A Letter from a Trellis Parent

Trellis means home to me…

I remember the first day I came into visit the school, two months after Max was diagnosed with Autism. For the two months before walking through the Trellis doors, I felt lost and, honestly, sad every time I met with an ASD service provider. The approach was “we know best” and “your son has this laundry list of limitations” … as a result my expectations were low and actually misguided.

When I walked through the door of Trellis, children were laughing, teachers were smiling. It was a school not a “treatment center”. I was asked all about Max and said “he sounds great” and I felt proud of Max for the first time after his diagnosis. I will never forget that moment. I have never stopped feeling proud of Max since then.

Thank you. All of you. Thank you for ignoring behaviors, counting and manding, working patiently when Max’s sensory needs carry him away and make him unavailable for a while and even taking a right hook or two.

Today, Max is soaring – he is talking. Yes talking. At one point in time, that was not clear he would talk. You all did that. You pushed him. You coached me and you never, never, never gave up on us. Max’s behaviors are manageable. Before Trellis, Max had broken my nose, and more things at home than I care to remember. Now he says “no” when he is unhappy at home. If he has behaviors, I know the ABCs and can manage them along with the latest protocol that we are generalizing at home. You did that. You implemented the protocol. You coached me and you never, never, never gave up on us.

When you are the parent of a kid on the spectrum you feel like you are either fighting or apologizing with everyone in your child’s path. When Max started at Trellis, for the first time that feeling changed. Now I feel like I have a team of people in my corner. From the front desk, the program managers, Occupational Therapists, Speech Pathologists and Instructors on our team.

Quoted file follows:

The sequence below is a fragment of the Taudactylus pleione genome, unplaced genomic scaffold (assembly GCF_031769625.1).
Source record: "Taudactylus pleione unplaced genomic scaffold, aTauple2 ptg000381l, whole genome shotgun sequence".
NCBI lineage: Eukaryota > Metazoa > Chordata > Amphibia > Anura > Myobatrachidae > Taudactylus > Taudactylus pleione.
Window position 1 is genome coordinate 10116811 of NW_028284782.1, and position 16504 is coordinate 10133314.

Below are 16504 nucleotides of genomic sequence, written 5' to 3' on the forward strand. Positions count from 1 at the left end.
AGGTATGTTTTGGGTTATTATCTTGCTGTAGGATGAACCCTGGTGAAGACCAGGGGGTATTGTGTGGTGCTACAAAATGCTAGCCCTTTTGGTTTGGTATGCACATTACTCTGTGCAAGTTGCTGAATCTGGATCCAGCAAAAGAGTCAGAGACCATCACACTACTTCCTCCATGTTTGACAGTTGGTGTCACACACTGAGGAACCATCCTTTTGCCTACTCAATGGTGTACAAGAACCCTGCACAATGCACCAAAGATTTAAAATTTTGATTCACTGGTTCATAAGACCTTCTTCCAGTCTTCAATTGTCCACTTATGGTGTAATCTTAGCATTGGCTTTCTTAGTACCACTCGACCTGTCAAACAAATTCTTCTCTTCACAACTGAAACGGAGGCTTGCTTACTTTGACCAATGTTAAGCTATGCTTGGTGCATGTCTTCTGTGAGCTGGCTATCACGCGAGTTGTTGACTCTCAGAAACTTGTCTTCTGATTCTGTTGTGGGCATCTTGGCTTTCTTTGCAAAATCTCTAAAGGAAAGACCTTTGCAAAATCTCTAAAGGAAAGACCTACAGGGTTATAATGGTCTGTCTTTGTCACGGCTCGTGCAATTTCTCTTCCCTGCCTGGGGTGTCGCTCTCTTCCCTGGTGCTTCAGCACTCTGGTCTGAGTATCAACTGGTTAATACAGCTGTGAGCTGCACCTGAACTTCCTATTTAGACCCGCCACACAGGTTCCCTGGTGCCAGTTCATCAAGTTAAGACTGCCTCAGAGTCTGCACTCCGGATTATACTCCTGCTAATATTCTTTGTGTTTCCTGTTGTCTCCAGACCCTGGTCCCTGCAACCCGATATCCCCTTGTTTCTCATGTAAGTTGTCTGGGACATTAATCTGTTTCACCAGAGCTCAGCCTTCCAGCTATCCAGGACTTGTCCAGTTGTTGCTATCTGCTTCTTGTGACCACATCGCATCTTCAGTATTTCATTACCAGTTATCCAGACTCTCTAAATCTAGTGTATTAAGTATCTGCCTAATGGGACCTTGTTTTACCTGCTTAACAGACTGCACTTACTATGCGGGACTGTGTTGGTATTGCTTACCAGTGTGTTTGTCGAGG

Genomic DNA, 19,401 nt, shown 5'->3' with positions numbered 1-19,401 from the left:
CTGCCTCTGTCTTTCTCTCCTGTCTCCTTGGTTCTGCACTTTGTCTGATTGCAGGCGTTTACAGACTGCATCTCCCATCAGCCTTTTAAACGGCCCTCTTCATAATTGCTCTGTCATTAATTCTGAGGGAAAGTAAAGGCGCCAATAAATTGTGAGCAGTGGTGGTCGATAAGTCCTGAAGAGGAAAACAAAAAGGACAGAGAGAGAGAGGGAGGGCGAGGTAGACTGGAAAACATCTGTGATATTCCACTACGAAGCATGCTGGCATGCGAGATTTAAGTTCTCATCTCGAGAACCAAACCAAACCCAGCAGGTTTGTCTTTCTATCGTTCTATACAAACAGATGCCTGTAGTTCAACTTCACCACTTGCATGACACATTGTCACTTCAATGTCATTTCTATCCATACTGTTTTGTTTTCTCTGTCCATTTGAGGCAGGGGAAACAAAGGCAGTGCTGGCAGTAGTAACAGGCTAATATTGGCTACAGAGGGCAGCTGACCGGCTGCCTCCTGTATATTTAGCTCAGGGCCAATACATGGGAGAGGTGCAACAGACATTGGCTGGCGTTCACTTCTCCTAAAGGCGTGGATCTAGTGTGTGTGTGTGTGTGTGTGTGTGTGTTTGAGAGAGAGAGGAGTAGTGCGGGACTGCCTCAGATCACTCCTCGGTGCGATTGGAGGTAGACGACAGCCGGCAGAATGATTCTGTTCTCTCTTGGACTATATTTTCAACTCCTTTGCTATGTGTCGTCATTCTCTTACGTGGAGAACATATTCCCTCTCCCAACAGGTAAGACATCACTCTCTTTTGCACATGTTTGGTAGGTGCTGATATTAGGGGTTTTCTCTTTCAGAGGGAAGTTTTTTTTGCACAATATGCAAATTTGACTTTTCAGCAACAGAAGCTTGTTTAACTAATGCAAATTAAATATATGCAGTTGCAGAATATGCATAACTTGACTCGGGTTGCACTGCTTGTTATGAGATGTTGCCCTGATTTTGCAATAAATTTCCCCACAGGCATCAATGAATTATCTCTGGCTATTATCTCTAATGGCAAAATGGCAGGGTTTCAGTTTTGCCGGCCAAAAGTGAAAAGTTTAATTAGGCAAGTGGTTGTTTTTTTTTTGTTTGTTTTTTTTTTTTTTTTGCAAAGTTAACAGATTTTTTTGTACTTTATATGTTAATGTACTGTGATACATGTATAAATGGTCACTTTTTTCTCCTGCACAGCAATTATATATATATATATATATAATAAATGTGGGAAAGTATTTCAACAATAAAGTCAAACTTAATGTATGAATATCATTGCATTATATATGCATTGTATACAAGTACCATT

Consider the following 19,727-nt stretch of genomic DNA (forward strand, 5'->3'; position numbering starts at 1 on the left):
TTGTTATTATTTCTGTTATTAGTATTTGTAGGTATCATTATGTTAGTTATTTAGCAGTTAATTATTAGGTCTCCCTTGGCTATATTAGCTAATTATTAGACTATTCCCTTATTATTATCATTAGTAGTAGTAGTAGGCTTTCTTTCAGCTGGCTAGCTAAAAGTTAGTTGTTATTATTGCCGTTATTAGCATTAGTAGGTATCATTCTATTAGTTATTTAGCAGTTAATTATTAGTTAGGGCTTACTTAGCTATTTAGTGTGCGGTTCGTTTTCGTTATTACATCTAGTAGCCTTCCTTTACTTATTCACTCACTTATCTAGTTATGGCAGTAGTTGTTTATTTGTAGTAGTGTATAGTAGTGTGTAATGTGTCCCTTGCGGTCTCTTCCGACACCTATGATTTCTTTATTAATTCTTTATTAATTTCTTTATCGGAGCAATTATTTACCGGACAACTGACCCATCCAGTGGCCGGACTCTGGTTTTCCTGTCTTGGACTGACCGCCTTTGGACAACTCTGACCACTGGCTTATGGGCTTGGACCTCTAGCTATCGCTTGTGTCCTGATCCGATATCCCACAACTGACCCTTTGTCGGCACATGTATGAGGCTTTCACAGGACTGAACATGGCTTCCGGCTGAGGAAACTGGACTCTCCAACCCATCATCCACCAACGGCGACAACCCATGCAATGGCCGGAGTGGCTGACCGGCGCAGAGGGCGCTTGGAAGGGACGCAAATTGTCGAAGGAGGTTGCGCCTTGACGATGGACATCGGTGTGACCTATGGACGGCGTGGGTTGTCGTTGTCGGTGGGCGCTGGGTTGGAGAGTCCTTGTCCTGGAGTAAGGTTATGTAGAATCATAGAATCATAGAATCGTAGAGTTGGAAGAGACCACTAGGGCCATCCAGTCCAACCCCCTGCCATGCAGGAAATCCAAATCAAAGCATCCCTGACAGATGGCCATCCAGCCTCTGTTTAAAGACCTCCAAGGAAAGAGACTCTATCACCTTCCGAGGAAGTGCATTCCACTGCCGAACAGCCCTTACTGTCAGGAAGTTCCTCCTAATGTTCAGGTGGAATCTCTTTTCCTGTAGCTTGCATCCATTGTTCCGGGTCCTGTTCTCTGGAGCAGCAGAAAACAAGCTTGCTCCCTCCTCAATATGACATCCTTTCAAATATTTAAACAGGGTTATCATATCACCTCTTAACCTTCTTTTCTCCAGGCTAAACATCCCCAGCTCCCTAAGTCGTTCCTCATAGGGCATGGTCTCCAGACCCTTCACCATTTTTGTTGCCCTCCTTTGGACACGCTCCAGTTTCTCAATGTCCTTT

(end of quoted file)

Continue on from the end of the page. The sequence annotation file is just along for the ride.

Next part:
At the end of the day, Trellis means home to us. Max is known and loved for his whole self. You accept him for who he is and at the same time push him to reach his potential. Thank you for teaching my son with love and respect. You will never know what you mean to Max and me. He and all of the children you serve will reach their potential thanks to you.

– Audra Jones

Tips for Making Homework Easier

The school year is now in full swing. The once-new backpacks may already be showing signs of distress from their daily haul …and perhaps your kids are too. Homework is a task that few (if any!) kids enjoy, and children with autism can especially have trouble with such assignments. Some children, for example, can appear to understand what they’re doing while in the classroom but might not grasp what’s expected from home assignments. And many students on the spectrum don’t ask their teachers for help. Fortunately there are several strategies to help your child stay focused.

NEGOTIATE APPROPRIATE ASSIGNMENTS
Regular communication with teachers is important when it comes to homework: it helps clarify the level and amount the child can handle. Keep in touch so teachers can create individually appropriate assignments.  Also, make sure you know which assignments are due when and that your child is turning in their completed assignments.  Children with autism may have difficulty organizing and tracking homework assignments and due dates.

KEEP IT CONSISTENT
If homework always occurs at the same time and becomes routine, your child will eventually accept it. Initially it may be hard to hold the line, but persistence pays off. This works for almost all chores children prefer to avoid, from taking baths to brushing teeth.  You may also want to use a visual schedule and even a timer so that your child knows what to expect when.

SET YOUR CHILD UP FOR SUCCESS